In 1757, the American businessman Benjamin Franklin wrote a small pamphlet which he called The Way to Wealth. It was widely read and its maxims were assiduously followed.
Franklin thought of wealth as an asset, not as making a profit today but maybe tomorrow. Today, the Caux Round Table for Moral Capitalism seeks to draw attention to assets as the engines of market capitalism, including intangible assets such as personal character and social capital.
Wealth was capital for Franklin, that which made income possible. Thus, to enjoy lots of income in the future required first building up assets and sustaining their value. The most important assets for him were personal, readily at hand for every right-minded person.
His advice was:
1) Avoid bad habits: idleness; sloth; pride; folly; for God helps those who help themselves; want of care does us more damage than want of knowledge; a little neglect may breed great mischief
2) Be industrious day in and day out: many words won’t fill a bushel; do not squander time for that’s the stuff life is made of; the sleeping fox catches no poultry; there will be sleeping enough in the grave; lost time is never found again; one day is worth two tomorrows; early to bed and early to rise makes a man healthy, wealthy and wise; he that lives upon hope will die fasting; there are no gains without pains; diligence is the mother of good luck; little strokes fell great oaks; keep your nose to the grindstone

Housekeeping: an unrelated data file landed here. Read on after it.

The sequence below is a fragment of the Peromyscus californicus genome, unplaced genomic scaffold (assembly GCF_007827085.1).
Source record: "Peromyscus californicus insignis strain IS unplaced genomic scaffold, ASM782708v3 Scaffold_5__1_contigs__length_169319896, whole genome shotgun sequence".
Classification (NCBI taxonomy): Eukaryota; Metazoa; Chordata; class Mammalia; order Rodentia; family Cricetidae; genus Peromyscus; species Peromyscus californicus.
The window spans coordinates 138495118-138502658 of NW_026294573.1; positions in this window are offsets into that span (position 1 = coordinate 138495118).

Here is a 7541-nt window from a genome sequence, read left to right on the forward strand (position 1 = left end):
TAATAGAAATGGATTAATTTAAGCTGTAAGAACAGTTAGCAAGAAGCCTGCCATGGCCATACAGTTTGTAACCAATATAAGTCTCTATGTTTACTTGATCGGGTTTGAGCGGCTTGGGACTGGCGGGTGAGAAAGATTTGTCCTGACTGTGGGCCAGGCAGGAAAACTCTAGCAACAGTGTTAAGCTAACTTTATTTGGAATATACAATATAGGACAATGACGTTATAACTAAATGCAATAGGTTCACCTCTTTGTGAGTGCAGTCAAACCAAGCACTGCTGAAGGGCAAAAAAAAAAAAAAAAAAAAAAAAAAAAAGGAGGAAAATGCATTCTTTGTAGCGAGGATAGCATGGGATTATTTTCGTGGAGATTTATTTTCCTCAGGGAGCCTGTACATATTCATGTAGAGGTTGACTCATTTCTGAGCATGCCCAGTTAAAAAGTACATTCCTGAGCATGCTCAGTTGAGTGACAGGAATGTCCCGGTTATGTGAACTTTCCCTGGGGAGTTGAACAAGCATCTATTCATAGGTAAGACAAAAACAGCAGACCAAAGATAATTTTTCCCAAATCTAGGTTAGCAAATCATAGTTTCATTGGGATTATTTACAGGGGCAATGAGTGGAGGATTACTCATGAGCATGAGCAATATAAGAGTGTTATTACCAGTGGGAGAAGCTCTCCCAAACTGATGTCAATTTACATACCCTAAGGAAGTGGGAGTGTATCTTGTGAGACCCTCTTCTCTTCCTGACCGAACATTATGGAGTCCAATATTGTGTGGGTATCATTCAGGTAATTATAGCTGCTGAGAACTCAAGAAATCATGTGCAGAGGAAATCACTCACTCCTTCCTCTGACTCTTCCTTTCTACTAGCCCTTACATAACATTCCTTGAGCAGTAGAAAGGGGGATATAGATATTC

3) Our wealth is ourselves: trusting too much to others’ care is the ruin of many; he that by the plough would thrive, himself must either hold or drive; if you would have a faithful servant and one that you like, serve yourself
4) Keep what we have: get what you can and what you get, hold; be frugal; for age and want, save while you may for no morning sun lasts a whole day; a penny saved is a penny earned; think of saving as well as getting; a small leak will sink a great ship; fools make feasts, wise men eat them; silks and satins, scarlet and velvets, put out the kitchen fire; when the well’s dry, they know the worth of water; a ploughman on his legs is higher than a gentleman on his knees
For Franklin then, the way to wealth must run through character, an intangible capital of great value.